Take time to imagine farmers and fisherfolks who listen to Bombo Radyo as the dawn breaks, during lunch time, siesta and after they return home.

And with the cost of wifi or cellular data including the limited internet bandwidth and signal in some areas in the provinces, these folks who comprise the majority of Filipino voters would not browse Facebook, Twitter, Google or Youtube for news or trending topics like the Pinklosion, Pinkolympics or Pinkwave or hardcore political commentaries.

While it’s true that social media and internet consumptions have overtaken TV and radio, this insight might only be true for the purpose of market consumer research but not in political campaigns which involve totally different objective and subjects or participants.



Not to mention that the decline in TV viewership and rise of digital content consumerism in the country can be attributed partly to ABS-CBN shutdown, but this does not foreclose the possibility that voters have shifted to consuming more regional radio contents for news and political insights.

According to latest data from Kantar, 62% of their respondents accessed media contents through radio or audio for the past 12 months, while 52% accessed radio for the last seven days.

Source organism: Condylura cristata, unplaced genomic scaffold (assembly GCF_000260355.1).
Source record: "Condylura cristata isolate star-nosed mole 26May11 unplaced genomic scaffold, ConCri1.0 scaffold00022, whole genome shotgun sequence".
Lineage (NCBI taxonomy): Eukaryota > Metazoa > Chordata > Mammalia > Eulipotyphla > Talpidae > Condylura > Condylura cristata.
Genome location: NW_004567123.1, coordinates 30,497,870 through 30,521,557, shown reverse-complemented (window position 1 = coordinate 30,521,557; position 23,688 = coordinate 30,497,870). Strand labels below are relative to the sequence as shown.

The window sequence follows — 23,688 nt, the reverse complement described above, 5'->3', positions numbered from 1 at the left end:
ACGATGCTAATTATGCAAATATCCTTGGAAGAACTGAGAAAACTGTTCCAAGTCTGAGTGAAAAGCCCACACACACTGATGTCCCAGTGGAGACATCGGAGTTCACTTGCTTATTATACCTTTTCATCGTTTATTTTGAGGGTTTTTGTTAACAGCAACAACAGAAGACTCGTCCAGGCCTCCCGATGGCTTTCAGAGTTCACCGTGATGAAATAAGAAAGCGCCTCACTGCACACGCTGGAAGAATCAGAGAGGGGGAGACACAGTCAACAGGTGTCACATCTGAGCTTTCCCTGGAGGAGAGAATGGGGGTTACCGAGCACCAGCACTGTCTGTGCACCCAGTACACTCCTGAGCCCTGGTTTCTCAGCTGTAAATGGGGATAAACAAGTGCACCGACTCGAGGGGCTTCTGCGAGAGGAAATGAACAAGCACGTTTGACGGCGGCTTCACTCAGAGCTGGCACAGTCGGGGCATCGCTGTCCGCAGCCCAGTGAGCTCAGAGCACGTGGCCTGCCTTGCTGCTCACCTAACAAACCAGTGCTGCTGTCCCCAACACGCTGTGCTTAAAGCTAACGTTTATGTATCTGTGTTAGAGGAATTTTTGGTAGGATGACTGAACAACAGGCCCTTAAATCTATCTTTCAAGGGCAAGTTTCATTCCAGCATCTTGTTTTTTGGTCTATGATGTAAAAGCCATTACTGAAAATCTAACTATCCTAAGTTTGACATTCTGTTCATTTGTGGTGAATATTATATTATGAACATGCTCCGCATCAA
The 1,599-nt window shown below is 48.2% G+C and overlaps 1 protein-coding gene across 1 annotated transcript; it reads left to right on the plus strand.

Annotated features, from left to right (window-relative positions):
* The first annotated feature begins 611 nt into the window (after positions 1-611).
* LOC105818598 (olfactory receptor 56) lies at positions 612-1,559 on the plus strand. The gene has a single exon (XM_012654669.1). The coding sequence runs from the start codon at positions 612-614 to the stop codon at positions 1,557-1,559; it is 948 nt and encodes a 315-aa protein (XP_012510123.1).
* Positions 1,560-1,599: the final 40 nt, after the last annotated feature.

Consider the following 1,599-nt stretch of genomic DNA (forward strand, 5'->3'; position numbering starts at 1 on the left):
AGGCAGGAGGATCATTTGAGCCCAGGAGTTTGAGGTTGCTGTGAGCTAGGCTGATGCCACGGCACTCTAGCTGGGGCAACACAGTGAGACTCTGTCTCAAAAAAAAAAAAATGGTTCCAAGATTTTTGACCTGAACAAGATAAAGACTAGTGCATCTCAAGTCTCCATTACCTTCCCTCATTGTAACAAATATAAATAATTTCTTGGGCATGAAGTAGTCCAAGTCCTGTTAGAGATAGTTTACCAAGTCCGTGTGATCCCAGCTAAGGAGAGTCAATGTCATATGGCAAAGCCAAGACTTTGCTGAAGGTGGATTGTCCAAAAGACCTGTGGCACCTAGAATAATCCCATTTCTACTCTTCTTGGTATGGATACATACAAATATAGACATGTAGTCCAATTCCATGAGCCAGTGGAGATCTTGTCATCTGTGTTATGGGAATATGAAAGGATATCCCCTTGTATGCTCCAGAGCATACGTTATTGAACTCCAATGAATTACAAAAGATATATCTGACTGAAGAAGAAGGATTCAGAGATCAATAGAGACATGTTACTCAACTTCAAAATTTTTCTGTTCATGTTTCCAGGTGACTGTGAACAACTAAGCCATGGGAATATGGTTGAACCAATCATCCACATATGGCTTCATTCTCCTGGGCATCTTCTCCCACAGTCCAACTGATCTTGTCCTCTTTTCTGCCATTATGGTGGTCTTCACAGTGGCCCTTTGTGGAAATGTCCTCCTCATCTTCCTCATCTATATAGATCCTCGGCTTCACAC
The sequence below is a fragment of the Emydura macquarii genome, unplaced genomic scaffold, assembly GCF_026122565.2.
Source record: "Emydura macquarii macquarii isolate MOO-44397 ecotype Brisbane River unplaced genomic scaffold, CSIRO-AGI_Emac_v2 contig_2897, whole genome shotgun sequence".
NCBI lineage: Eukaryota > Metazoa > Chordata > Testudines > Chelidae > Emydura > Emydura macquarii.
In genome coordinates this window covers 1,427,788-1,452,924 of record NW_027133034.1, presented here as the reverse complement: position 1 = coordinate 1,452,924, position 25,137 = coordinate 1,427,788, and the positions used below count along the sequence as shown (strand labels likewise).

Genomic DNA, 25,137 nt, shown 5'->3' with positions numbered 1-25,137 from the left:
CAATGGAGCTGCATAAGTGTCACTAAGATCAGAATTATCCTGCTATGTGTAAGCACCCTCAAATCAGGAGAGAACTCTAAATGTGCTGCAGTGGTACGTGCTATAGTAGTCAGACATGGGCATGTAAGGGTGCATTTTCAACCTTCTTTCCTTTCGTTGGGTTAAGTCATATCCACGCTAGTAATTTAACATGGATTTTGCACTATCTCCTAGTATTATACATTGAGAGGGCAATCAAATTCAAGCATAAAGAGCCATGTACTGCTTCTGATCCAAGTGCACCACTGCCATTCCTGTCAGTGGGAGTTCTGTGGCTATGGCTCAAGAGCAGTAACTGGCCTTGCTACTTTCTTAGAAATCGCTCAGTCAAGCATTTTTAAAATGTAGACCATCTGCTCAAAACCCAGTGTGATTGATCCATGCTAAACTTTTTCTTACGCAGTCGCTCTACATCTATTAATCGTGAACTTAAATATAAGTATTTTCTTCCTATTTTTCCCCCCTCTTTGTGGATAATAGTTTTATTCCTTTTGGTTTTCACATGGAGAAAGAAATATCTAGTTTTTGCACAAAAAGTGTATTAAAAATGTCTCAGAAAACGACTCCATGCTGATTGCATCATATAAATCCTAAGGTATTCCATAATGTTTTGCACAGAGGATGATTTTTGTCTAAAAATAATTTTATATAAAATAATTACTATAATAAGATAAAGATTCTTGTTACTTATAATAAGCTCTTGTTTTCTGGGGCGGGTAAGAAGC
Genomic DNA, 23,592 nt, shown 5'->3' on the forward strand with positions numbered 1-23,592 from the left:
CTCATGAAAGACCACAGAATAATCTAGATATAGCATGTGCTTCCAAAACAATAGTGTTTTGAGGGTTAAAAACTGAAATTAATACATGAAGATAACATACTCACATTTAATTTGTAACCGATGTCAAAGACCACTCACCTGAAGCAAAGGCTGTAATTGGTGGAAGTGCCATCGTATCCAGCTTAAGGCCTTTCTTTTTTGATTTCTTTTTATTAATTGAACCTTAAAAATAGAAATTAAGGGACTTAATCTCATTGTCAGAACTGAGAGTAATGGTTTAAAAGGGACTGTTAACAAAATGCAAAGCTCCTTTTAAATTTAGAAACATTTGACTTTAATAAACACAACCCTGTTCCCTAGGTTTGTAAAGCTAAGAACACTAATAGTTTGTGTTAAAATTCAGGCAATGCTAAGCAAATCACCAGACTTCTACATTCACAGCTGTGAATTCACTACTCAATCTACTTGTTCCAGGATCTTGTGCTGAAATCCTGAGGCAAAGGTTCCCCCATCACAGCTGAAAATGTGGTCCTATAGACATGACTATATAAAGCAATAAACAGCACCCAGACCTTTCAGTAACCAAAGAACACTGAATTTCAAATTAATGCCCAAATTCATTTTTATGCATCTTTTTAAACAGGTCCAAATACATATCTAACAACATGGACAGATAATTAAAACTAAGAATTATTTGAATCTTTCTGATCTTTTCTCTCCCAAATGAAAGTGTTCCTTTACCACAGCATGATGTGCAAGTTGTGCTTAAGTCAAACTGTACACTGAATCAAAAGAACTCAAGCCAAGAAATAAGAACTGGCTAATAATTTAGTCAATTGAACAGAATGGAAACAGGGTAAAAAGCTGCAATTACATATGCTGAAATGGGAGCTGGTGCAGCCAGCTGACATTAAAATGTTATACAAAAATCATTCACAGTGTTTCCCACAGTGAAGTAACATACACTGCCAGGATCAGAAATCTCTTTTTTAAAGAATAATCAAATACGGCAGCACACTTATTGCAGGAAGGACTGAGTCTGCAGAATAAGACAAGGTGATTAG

In 2019, the Philippine Statistics Authority has published data on the exposures to mass media of Filipinos in urban and rural areas. It noted:

“In urban areas, Filipinos 10 to 64 years old mostly watched television (97.3%), surfed the internet through social media (82.5%), and made calculations (80.4%). They were least exposed to reading a newspaper (68.6%), attending meetings (67.2%), and writing a report/correspondence (47.0%).

In rural areas, high exposure to television (94.4%), calculations (80.2%) and radio (74.7%) were typical for them. They were least exposed to reading a newspaper (56.5%), surfing the internet for research work and e-mail (52.3%), and writing a report/correspondence (40.0%) in 2019.”

On this score, we heard that gross amounts of campaign money are being funneled to provinces for TV and radio publicities coming from certain leading presidential candidate.

Some of these campaign funds allegedly came from “tongpats” money from certain government infrastructure projects under Build Build Build collected by a local politician/patron then channeled to the presidential campaign of a candidate.

We are aware that there are grey areas in the current COMELEC regulations when it comes to radio publicities, but if a political candidate or their supporters are able to secure, albeit informally and clandestinely, blocktime slot or when paid radio commentators openly propagandize or favor a political candidate from dawn to dusk (and dusk to dawn) or act as the candidate’s (micro) influencers, such will truly create a rich ecosystem of propaganda and disinformation that is the backbone of the campaign strategy of a presidential candidate which is proving to be very effective.

We think that all these can partly explain the current dismal survey numbers of Vice President Leni Robredo from Pulse Asia, SWS, Laylo, OCTA and other polling firms.

Can Team Leni Robredo catch up on this air war with roughly two months left before the May 10 election? Her team should!